We couldn’t help but feature vinyl DJ, Mackenzie Leonard on halloween weekend, after all the name of her radio show on Kalamazoo, Michigan’s 89.1 WIDR FM, is Enter The Crypt with Delta of Venus. Mackenzie’s show is on Western Michigan University’s student and community radio station, where she plays Rockabilly, Goth Rock, New Wave, French and various other International and non-English speaking bands, and everything in between, all from her personal collection. In addition to the show, she’s also had the opportunity to DJ several Vintage In The Zoo events (a vintage market), and other local events.
In her free time, Mackenzie loves to digitize analog music, spend time with her cat, Lorelei, and take care of disabled individuals in her paid job with a local mental health agency. “I’m also active in my church and love to read and spend time with friends.“
How did you get into your industry / What motivated you?
A chance meeting with the WIDR program director in 2022 at a school event. The program director in asked me if I wanted to host a program at their station. Thus Enter The Crypt was born; I call where I keep my vinyl, the crypt and Delta of Venus came from an Anaïs Nin book I own. I had wanted to share my love for music with others on the airwaves for a while, and was at a place in my life where I was ready to try something new after some major life changes; the biggest being the death of her father a year earlier.
I love sharing music with others. Having my own radio show has also helped me amplify my voice and other disabled voices through the power of radio. I was diagnosed with Autism Spectrum Disorder in 2018 at 20 years old. Receiving that diagnosis helped me better understand myself and how I assimilate the world, as well as being able to better understand my strengths and limitations. When you support Enter The Crypt, you support content created by a disabled woman. I don’t get paid for my work, but the joy I get from it is more than money can buy. Enter The Crypt has also offered me opportunities to get in contact with artists such as Greg Godovitz of Goddo, Robert Haimer (Rest In Peace, my friend!) and Bill Mumy of Barnes and Barnes, Andy Cahan of The Turtles, and countless local artists in the area.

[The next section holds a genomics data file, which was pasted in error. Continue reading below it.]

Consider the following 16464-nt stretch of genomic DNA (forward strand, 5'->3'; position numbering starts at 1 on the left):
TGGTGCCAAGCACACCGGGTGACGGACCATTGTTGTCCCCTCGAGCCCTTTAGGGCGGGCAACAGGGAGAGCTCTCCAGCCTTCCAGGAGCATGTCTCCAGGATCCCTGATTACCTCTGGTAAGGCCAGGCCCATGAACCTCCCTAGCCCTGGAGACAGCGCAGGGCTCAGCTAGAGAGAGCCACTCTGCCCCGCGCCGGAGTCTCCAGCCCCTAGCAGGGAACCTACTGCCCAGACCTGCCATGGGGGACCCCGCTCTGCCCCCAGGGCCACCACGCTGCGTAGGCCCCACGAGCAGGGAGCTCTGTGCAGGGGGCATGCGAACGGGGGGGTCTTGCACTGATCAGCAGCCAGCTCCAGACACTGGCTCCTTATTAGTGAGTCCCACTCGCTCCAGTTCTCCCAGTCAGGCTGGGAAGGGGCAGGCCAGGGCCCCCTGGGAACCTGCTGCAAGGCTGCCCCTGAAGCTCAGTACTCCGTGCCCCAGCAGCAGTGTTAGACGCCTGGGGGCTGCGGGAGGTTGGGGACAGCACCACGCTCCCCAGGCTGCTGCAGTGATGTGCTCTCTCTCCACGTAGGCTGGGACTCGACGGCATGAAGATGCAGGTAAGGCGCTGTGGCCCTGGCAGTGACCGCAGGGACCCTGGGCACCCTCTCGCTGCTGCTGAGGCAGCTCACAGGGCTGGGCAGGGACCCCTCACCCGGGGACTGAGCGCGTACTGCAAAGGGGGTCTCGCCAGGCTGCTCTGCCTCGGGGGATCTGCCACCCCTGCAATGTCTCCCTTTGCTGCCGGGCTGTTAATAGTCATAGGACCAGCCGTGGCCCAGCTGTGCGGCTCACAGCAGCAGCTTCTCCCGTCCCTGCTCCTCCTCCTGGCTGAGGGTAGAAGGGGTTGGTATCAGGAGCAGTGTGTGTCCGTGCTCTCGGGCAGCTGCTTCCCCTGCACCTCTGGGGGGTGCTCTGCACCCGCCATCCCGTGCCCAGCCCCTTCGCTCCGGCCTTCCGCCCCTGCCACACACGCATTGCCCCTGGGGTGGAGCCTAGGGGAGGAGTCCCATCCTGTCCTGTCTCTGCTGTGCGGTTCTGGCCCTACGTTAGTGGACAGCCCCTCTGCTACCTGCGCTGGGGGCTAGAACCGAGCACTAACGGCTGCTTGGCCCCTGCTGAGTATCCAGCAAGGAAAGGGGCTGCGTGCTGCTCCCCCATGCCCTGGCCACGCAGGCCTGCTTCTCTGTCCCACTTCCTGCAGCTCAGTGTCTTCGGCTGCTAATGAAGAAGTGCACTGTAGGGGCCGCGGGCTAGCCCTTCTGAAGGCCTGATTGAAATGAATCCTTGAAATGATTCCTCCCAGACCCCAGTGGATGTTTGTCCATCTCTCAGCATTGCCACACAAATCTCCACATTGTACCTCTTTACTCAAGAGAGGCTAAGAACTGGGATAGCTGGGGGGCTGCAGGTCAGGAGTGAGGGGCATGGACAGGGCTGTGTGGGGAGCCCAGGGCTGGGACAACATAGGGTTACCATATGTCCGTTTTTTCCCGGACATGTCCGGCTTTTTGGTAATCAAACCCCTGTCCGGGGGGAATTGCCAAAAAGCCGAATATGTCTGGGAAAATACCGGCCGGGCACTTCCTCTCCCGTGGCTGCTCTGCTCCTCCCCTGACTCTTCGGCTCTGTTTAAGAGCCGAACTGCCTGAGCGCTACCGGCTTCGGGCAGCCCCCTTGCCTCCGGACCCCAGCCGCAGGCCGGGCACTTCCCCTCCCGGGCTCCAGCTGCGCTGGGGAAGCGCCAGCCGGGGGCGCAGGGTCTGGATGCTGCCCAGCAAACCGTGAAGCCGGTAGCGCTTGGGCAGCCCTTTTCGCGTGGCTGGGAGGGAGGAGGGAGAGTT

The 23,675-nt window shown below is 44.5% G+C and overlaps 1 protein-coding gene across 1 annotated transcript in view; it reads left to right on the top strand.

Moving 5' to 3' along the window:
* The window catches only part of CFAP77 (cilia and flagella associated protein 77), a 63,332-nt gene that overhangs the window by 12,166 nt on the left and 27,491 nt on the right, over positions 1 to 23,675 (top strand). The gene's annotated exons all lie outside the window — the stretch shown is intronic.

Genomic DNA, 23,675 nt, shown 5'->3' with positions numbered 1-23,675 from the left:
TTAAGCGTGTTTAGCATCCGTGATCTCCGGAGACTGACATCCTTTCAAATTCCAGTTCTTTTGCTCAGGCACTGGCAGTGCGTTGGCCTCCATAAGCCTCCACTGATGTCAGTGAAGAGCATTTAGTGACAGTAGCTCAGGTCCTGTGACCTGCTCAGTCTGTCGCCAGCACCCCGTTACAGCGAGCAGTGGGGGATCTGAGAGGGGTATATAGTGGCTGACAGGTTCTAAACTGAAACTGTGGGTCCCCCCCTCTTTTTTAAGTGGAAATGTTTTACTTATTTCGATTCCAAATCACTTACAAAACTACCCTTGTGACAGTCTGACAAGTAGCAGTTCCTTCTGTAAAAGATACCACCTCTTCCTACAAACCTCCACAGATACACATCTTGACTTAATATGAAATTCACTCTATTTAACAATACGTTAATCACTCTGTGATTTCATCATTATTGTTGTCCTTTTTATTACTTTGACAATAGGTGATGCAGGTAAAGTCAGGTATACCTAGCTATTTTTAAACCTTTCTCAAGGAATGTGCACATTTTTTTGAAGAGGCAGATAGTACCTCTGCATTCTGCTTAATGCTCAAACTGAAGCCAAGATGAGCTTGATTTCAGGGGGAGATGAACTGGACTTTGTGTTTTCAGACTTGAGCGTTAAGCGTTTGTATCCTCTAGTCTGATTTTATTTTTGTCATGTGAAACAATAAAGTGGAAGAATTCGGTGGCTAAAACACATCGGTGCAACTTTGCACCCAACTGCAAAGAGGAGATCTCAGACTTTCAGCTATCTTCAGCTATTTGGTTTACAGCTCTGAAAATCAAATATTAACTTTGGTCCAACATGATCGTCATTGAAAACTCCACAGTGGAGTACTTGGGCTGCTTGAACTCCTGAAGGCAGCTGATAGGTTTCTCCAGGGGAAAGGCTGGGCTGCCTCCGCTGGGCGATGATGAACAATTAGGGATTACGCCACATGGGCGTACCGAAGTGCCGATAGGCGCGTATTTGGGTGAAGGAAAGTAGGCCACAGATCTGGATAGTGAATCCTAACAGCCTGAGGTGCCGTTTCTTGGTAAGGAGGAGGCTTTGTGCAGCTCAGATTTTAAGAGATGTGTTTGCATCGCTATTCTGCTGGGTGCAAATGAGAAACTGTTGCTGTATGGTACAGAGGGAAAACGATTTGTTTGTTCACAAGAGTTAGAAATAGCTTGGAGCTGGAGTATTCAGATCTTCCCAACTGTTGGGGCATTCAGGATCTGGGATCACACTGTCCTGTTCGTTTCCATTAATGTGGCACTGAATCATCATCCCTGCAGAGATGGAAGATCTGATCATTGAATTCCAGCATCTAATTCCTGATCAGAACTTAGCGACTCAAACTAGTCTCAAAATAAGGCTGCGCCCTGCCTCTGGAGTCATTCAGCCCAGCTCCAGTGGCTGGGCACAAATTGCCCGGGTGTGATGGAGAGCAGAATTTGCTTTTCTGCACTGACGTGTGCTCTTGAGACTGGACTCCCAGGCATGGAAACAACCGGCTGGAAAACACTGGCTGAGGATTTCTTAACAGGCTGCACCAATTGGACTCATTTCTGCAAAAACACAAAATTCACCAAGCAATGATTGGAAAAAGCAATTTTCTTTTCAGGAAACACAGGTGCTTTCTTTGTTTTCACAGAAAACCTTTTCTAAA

What is a day in the life like?
I prepare a general idea of my playlist for the week ahead at my home, and promote my show on my social media platforms one to two days before the show airs. On the day of, I head into the studio, turn our recording equipment on through SoundStudio, perform a transmitter check, set up my media to be played on the turntables in the studio, and switch our DJ system from auto to manual. I then state our station’s legal I.D. and begin the program. Every two songs I state our station ID, song information, and what program listeners are hearing. My program runs for two hours on Fridays from 10am-12pm as of now. I sign off with our legal ID and information on mine and the station’s social media information and prepare the studio for the next DJ to begin their program.
In your opinion what has been your favorite / the coolest thing you’ve worked on?
I have two: Interviewing Andy Cahan of The Turtles and Flo & Eddie was a ton of fun. Also, digitizing a 1988 rockabilly album from a local band that I found at an estate sale for $1 was extremely fun, and has taken me down really unexpected paths in learning about some of the local music scene in the area.